• In The Light Fantastic and other early Discworld novels, much was made of the fact that wizards avoid saying the number between 7 and 9 (they use room numbers like "7a" instead of the number in question), because it tends to attract the attention of Eldritch Abominations. As Discworld moved away from being a generic fantasy pastiche and started being an original world in its own right, this plot point became less and less important, and in fact went unmentioned for years (and at least a dozen novels). Then Going Postal came out, the first Discworld book since The Light Fantastic to use chapters. And what followed chapter 7? Chapter 7a.
    • A very early Rincewind book featured the line "!" said Rincewind. In Interesting Times, he sees the pictogram in Agatean that's equivalent to an exclamation point, which looks like a dog urinating, and in a moment of surprise we get "Oh, urinating dog," said Rincewind.
    • Early in Lords and Ladies, one of the Lancre Morris Men Granny Weatherwax is noted to have given someone two red pills as a cure for an animal, who is told to "stick it where the sun don't shine". Another Morris Man gets confused about the phrase (there's a gorge near the town of Slice known as "The Place Where the Sun Don't Shine"), and one of his friends tries to clarify it with the phrase "where the monkey put his nuts". Near the end of the book, said friend tries to trick the still confused guy into asking the Librarian (an ape who gets rather testy about being called a monkey) "where he put his nuts". The trickster eventually gets thrown into a river by the Librarian.
    • Early in Feet of Clay, Sam Vimes discusses coats of arms with the head of the College of Heralds. One of the coats of arms described is for the candlemaker, Arthur Carry. Unlike the rest of the coats of arms, which use Old Morporkian, this one uses recent language, with the inscription "Art Brought Forth the Candle," a bad play on the word Art--a name and a profession. Near the end of the book, after we've learned that the candlemaker has been poisoning Vetinari's candles with arsenic, Vimes translates the inscription into "Ars Enixa Est Candelum"--or, The Candles are Arsenic.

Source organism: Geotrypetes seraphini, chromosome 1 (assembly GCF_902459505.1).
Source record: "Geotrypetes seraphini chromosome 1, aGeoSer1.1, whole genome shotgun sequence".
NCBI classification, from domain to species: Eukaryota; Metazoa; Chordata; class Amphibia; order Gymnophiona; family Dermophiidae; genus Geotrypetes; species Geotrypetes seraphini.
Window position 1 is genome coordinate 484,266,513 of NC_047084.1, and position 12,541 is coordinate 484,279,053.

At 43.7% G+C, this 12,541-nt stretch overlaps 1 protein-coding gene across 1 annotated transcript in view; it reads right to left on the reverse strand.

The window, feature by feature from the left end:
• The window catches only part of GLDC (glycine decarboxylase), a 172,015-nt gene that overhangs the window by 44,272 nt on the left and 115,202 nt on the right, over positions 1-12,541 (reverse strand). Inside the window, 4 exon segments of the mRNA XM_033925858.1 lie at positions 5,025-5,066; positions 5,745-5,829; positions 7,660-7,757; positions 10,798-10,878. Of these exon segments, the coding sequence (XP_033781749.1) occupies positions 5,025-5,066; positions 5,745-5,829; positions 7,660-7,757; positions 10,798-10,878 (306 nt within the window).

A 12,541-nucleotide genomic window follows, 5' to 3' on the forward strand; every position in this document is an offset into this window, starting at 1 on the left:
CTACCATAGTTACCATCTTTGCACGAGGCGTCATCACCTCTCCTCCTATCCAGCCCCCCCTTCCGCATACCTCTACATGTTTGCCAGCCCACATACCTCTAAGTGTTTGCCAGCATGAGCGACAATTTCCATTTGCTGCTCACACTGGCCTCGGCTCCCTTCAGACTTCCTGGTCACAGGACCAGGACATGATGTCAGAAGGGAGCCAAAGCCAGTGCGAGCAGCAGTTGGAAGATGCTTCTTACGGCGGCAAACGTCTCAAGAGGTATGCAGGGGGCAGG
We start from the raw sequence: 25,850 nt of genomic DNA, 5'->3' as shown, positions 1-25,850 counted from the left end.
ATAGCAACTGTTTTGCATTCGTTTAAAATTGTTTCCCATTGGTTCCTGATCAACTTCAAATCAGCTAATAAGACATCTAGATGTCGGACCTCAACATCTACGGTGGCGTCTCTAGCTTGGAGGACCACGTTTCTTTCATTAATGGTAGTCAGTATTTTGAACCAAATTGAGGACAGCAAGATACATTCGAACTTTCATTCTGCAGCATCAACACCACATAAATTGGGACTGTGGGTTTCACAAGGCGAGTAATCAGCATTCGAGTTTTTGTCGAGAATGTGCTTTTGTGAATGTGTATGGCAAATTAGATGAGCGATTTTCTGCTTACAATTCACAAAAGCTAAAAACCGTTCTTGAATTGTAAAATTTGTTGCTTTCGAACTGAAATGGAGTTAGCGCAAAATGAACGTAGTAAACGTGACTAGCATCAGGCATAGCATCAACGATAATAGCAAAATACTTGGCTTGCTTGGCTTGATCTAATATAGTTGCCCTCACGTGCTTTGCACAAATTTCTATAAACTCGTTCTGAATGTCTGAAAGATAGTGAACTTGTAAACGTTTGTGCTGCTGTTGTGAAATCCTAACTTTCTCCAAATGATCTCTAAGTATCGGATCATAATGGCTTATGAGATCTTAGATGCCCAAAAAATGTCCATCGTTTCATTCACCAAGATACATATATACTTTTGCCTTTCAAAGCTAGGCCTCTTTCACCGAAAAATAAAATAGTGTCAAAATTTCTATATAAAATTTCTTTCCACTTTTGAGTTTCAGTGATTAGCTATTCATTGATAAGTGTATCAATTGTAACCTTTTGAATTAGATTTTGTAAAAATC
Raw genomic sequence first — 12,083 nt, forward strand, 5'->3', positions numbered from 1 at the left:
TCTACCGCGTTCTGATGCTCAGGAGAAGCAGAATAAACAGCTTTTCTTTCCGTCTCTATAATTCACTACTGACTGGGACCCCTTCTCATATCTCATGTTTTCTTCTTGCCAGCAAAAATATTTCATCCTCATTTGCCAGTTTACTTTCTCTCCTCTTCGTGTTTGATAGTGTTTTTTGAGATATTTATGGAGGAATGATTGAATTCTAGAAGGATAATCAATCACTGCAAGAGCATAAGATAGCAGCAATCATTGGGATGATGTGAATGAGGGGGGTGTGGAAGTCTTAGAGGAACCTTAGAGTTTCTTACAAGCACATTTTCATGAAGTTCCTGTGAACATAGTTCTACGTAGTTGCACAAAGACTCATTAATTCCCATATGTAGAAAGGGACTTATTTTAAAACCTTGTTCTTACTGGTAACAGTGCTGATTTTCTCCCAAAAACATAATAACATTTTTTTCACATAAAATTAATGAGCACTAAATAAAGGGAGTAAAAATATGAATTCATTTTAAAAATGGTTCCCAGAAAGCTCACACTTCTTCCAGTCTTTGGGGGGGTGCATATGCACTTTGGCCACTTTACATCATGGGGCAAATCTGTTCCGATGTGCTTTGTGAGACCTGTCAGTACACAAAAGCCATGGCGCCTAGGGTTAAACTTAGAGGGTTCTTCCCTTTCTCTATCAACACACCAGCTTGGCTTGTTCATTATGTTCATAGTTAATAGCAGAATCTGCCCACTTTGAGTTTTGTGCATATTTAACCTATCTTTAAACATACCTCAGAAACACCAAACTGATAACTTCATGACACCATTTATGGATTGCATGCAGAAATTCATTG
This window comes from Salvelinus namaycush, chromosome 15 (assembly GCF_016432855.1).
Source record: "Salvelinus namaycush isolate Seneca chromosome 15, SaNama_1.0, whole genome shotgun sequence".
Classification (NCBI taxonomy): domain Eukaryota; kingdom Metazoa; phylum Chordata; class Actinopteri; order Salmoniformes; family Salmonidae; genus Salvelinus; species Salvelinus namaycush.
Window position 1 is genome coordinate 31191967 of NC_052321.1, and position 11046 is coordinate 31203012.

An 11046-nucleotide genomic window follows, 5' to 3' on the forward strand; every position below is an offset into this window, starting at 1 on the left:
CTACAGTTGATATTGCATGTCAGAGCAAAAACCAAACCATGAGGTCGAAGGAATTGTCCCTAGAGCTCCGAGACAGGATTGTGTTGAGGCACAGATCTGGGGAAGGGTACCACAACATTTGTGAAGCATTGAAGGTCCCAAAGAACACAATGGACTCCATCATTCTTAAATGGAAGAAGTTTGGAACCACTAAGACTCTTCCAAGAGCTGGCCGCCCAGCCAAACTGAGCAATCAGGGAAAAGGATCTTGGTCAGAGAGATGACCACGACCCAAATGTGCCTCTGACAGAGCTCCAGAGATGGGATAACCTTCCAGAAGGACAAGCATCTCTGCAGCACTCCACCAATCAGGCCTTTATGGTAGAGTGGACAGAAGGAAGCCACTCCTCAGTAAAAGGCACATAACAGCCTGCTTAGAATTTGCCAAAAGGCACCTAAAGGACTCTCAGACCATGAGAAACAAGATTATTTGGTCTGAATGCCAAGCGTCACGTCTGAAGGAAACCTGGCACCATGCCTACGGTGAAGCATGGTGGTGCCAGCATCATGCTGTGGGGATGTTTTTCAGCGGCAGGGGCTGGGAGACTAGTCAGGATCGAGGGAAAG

• In the beginning of Equal Rites, a wizard called Drum Billet dies and asks DEATH what it would be like to be reincarnated into an ant. At the end, it is revealed that Drum Billet is an ant now.
      • Perhaps the biggest, it's mentioned at the end of Equal Rites the Esk and Simon go on to develop a whole new kind of magic, after this they seemingly disappear from the plot, until I Shall Wear Midnight, in which the new form of magic is revealed it's time-travel.
        • With only slightly less of a delay: It's mentioned in Reaper Man that Ridcully want the university to form a team to compete in the 'City and Guilds' a sort of primitive form of rugby/football. And then just recently we get Unseen Academicals, a book about, surprise surprise, the Unseen University forming a football team.
    • In Nanny Ogg's Cookbook, a recipe for peppermint candies provided by the Master of Assassins is accompanied by strong editorial warnings not to include one of the listed ingredients, which is arsenic. Much later in the book, an illustration shows a rat holding a peppermint while the Death of Rats peers over its shoulder, which is captioned: "We really meant that about the arsenic."
  • Another Terry Pratchett book, Nation, makes a joke about Mrs. Ethel J. Bundy's Birthday Island early on. In the second-last chapter, it turns out to be a real place.
  • In the first book of the Sword of Truth series, it's established that during the war against Panis Rahl, the Evil Overlord had cursed all the red fruit grown in the Midlands to be poisonous, and nobody has been able to undo it. This isn't brought up again for the rest of the series until the last book, when Richard, after using the Power of Orden, reveals among the other wrongs he's set right, he's undone the enchantment on the red fruit.